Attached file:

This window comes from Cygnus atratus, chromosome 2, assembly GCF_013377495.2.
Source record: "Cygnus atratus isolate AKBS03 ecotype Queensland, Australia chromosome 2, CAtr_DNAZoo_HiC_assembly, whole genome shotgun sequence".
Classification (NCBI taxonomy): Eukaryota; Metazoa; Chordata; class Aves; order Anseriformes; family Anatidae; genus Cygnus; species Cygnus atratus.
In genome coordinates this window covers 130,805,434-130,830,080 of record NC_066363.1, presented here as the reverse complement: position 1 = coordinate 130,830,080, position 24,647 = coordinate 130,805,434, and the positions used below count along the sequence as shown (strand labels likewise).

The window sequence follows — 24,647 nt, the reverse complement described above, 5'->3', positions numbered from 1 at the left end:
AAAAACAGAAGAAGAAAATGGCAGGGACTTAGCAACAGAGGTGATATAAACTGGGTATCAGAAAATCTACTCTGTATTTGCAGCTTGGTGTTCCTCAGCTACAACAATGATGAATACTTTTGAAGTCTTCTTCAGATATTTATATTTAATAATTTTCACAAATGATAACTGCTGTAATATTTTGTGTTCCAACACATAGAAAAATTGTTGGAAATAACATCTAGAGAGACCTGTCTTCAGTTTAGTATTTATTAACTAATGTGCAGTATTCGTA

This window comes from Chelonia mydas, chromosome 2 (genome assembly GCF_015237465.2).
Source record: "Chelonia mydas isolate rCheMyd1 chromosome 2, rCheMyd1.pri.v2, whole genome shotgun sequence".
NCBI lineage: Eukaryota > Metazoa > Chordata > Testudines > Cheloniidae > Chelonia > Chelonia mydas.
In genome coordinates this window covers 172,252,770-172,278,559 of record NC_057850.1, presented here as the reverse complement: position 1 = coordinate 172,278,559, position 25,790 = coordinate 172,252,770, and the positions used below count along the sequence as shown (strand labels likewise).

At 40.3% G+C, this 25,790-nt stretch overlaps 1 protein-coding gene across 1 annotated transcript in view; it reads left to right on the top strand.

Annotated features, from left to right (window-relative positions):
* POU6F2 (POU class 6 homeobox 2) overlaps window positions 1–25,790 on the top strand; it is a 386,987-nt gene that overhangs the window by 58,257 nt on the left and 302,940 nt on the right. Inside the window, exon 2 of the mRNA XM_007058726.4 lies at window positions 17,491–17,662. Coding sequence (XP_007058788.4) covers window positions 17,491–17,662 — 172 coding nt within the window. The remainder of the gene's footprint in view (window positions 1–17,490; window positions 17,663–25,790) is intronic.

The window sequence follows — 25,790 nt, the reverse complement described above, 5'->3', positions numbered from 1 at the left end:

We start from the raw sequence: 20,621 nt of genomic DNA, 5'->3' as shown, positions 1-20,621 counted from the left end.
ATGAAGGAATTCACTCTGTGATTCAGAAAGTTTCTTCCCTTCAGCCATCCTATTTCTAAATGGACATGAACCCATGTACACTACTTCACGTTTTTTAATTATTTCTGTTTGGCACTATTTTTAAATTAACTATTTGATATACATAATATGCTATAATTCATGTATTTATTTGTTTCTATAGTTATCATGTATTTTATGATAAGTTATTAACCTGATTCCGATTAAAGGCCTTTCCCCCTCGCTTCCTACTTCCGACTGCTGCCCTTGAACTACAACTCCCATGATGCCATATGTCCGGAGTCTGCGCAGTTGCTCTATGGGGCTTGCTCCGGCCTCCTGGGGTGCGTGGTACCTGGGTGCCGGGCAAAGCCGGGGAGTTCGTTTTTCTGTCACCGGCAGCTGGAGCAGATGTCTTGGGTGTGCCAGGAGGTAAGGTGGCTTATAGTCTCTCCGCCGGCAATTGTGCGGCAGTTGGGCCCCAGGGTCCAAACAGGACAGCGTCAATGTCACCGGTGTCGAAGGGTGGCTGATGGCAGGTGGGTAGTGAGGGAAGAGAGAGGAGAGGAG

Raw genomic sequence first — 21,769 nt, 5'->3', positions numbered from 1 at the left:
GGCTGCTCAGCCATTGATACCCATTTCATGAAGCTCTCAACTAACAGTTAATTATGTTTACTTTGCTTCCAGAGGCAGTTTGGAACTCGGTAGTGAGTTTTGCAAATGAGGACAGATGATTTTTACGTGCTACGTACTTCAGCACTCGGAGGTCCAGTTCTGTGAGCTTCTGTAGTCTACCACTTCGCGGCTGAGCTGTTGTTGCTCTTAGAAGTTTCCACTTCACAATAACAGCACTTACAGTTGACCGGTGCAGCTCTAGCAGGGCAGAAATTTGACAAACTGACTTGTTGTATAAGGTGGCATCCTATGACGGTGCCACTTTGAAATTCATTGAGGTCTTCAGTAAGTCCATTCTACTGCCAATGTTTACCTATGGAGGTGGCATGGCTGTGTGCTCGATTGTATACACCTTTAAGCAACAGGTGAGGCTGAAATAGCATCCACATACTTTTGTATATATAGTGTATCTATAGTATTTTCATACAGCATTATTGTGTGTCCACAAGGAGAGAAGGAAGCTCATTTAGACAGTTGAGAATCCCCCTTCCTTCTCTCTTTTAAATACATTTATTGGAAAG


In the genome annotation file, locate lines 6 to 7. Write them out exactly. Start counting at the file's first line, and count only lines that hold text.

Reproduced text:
AAAAACAGAAGAAGAAAATGGCAGGGACTTAGCAACAGAGGTGATATAAACTGGGTATCAGAAAATCTACTCTGTATTTGCAGCTTGGTGTTCCTCAGCTACAACAATGATGAATACTTTTGAAGTCTTCTTCAGATATTTATATTTAATAATTTTCACAAATGATAACTGCTGTAATATTTTGTGTTCCAACACATAGAAAAATTGTTGGAAATAACATCTAGAGAGACCTGTCTTCAGTTTAGTATTTATTAACTAATGTGCAGTATTCGTA

This window comes from Chelonia mydas, chromosome 2 (genome assembly GCF_015237465.2).